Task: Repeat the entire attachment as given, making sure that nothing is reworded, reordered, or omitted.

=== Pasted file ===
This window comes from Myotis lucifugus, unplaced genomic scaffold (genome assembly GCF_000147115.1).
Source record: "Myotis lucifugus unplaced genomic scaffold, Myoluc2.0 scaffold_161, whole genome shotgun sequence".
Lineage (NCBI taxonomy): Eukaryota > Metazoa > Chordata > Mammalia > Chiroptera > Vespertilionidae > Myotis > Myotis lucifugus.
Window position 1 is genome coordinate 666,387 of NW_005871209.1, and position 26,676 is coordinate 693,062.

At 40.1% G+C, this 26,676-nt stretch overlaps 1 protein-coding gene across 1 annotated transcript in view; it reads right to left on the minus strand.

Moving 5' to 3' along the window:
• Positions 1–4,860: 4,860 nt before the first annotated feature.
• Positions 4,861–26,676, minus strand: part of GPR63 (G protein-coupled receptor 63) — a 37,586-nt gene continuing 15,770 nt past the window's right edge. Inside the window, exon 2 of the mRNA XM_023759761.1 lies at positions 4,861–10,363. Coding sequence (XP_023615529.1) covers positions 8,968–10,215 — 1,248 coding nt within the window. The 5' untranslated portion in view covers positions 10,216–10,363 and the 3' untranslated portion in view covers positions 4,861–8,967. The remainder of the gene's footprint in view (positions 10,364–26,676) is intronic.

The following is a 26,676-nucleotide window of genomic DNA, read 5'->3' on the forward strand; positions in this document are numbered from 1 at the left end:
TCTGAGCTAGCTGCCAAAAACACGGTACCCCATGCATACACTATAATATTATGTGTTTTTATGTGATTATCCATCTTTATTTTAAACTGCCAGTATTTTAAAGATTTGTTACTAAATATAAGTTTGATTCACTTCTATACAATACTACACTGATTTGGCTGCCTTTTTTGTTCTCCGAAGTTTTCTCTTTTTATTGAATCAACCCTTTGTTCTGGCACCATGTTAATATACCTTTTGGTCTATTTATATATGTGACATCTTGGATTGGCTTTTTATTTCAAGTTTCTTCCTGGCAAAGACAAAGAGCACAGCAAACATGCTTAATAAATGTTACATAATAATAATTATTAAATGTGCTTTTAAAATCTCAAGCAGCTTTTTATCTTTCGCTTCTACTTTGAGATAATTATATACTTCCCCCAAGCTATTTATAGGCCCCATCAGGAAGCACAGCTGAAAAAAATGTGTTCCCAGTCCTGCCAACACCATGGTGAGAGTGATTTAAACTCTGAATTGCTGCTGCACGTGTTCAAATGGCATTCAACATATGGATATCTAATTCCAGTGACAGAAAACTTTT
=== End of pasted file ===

This window comes from Myotis lucifugus, unplaced genomic scaffold (genome assembly GCF_000147115.1).
Source record: "Myotis lucifugus unplaced genomic scaffold, Myoluc2.0 scaffold_161, whole genome shotgun sequence".
Lineage (NCBI taxonomy): Eukaryota > Metazoa > Chordata > Mammalia > Chiroptera > Vespertilionidae > Myotis > Myotis lucifugus.
Window position 1 is genome coordinate 666,387 of NW_005871209.1, and position 26,676 is coordinate 693,062.

At 40.1% G+C, this 26,676-nt stretch overlaps 1 protein-coding gene across 1 annotated transcript in view; it reads right to left on the minus strand.

Moving 5' to 3' along the window:
• Positions 1–4,860: 4,860 nt before the first annotated feature.
• Positions 4,861–26,676, minus strand: part of GPR63 (G protein-coupled receptor 63) — a 37,586-nt gene continuing 15,770 nt past the window's right edge. Inside the window, exon 2 of the mRNA XM_023759761.1 lies at positions 4,861–10,363. Coding sequence (XP_023615529.1) covers positions 8,968–10,215 — 1,248 coding nt within the window. The 5' untranslated portion in view covers positions 10,216–10,363 and the 3' untranslated portion in view covers positions 4,861–8,967. The remainder of the gene's footprint in view (positions 10,364–26,676) is intronic.

The following is a 26,676-nucleotide window of genomic DNA, read 5'->3' on the forward strand; positions in this document are numbered from 1 at the left end:
TCTGAGCTAGCTGCCAAAAACACGGTACCCCATGCATACACTATAATATTATGTGTTTTTATGTGATTATCCATCTTTATTTTAAACTGCCAGTATTTTAAAGATTTGTTACTAAATATAAGTTTGATTCACTTCTATACAATACTACACTGATTTGGCTGCCTTTTTTGTTCTCCGAAGTTTTCTCTTTTTATTGAATCAACCCTTTGTTCTGGCACCATGTTAATATACCTTTTGGTCTATTTATATATGTGACATCTTGGATTGGCTTTTTATTTCAAGTTTCTTCCTGGCAAAGACAAAGAGCACAGCAAACATGCTTAATAAATGTTACATAATAATAATTATTAAATGTGCTTTTAAAATCTCAAGCAGCTTTTTATCTTTCGCTTCTACTTTGAGATAATTATATACTTCCCCCAAGCTATTTATAGGCCCCATCAGGAAGCACAGCTGAAAAAAATGTGTTCCCAGTCCTGCCAACACCATGGTGAGAGTGATTTAAACTCTGAATTGCTGCTGCACGTGTTCAAATGGCATTCAACATATGGATATCTAATTCCAGTGACAGAAAACTTTT